‘God is angry at me because I’ve stolen his tricks,’ is the rash rationalisation of Yasha Mazur (Alan Arkin) in this forgotten adaptation of Isaac Bashevis Singer’s magic-realist novel; those who defy the gods come to sticky ends. But despite a curious pedigree, The Magician of Lublin deserves better than its unceremonious fate.
Director Menahem Golan would go on to be a staple contributor to his Cannon imprint, and was just short of an unenviable triple whammy of numb-skull action in Enter The Ninja, Delta Force and Over the Top. But here, he’s reaching for the stars with a quality literary source, a star-studded cast of Oscar-nominees and winners, and a high-minded fidelity to a fable about age, experience and transformation.
Sex is a key element; Mazur gets around, and even though he has a loyal wife, he also has a girl in every port, or at least every city where he takes his travelling show. Sitting on a chair on a perilously high-wire over packed village squares, he’s adored by many and takes advantage by bedding as many women as he can, including Superman’s Valerie Perrine. But Mazur’s obsession with Emelia (Louise Fletcher) proves his downfall; his attempts to seduce her lead to a domino-effect collapse of his fortunes, and he stakes his reputation on a stage-show in a massive theatre where his agent believes, Mazur will take leave of his earthly restrictions and fly like a bird.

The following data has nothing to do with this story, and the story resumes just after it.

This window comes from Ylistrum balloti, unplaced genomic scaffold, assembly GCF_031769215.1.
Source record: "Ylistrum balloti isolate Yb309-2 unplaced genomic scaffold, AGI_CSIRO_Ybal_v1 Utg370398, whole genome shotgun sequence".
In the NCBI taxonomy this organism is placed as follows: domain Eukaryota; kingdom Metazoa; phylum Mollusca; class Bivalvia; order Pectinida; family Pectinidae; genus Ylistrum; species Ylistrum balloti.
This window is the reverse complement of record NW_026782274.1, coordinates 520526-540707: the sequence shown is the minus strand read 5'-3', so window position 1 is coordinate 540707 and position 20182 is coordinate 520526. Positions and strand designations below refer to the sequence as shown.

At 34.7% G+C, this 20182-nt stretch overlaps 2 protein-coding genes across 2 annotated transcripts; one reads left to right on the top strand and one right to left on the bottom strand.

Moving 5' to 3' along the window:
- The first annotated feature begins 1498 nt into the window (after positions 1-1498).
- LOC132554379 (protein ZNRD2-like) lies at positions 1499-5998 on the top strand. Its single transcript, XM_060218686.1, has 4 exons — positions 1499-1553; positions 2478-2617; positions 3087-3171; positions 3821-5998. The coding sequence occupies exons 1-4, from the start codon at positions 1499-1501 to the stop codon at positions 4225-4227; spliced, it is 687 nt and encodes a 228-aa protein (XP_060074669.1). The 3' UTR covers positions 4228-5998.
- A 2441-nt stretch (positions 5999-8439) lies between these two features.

With Shelley Winters and Lou Jacobi around, Polish authenticity is intermittent, but that’s very much an issue of the times and specific commercial sensibilities. Arkin is tremendous here, arrogant, wry, but successful in identifying and expressing his character’s ego-centricity and vulnerability. The Magician of Lublin has been elusive as a film since an early 80’s VHS pressing, but it’s impressive period feel, gusty performances, and tricky ending are all worth seeking out. Original theme song by Kate Bush below, even if the film itself has managed a genuine vanishing act over the last four decades.